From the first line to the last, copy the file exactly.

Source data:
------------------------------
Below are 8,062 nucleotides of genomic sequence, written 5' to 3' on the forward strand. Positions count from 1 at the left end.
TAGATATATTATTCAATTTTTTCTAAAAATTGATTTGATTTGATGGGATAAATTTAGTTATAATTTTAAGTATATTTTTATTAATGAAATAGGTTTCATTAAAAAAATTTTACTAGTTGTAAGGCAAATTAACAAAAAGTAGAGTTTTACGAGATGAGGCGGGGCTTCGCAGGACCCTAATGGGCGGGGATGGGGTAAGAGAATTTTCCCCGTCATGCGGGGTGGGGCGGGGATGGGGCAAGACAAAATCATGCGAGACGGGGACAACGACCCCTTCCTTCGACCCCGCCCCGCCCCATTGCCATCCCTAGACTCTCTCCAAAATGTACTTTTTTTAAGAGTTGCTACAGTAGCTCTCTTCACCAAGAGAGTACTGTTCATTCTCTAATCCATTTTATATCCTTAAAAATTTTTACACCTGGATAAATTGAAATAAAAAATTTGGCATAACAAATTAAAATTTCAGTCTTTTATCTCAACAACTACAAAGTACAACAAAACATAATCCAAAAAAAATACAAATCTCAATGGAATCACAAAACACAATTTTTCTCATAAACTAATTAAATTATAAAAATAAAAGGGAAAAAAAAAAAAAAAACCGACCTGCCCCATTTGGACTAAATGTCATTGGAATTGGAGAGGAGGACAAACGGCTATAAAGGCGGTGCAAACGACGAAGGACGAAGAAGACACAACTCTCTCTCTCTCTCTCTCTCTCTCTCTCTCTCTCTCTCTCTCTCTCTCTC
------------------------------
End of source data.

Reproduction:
Below are 8,062 nucleotides of genomic sequence, written 5' to 3' on the forward strand. Positions count from 1 at the left end.
TAGATATATTATTCAATTTTTTCTAAAAATTGATTTGATTTGATGGGATAAATTTAGTTATAATTTTAAGTATATTTTTATTAATGAAATAGGTTTCATTAAAAAAATTTTACTAGTTGTAAGGCAAATTAACAAAAAGTAGAGTTTTACGAGATGAGGCGGGGCTTCGCAGGACCCTAATGGGCGGGGATGGGGTAAGAGAATTTTCCCCGTCATGCGGGGTGGGGCGGGGATGGGGCAAGACAAAATCATGCGAGACGGGGACAACGACCCCTTCCTTCGACCCCGCCCCGCCCCATTGCCATCCCTAGACTCTCTCCAAAATGTACTTTTTTTAAGAGTTGCTACAGTAGCTCTCTTCACCAAGAGAGTACTGTTCATTCTCTAATCCATTTTATATCCTTAAAAATTTTTACACCTGGATAAATTGAAATAAAAAATTTGGCATAACAAATTAAAATTTCAGTCTTTTATCTCAACAACTACAAAGTACAACAAAACATAATCCAAAAAAAATACAAATCTCAATGGAATCACAAAACACAATTTTTCTCATAAACTAATTAAATTATAAAAATAAAAGGGAAAAAAAAAAAAAAAACCGACCTGCCCCATTTGGACTAAATGTCATTGGAATTGGAGAGGAGGACAAACGGCTATAAAGGCGGTGCAAACGACGAAGGACGAAGAAGACACAACTCTCTCTCTCTCTCTCTCTCTCTCTCTCTCTCTCTCTCTCTCTCTCTCTC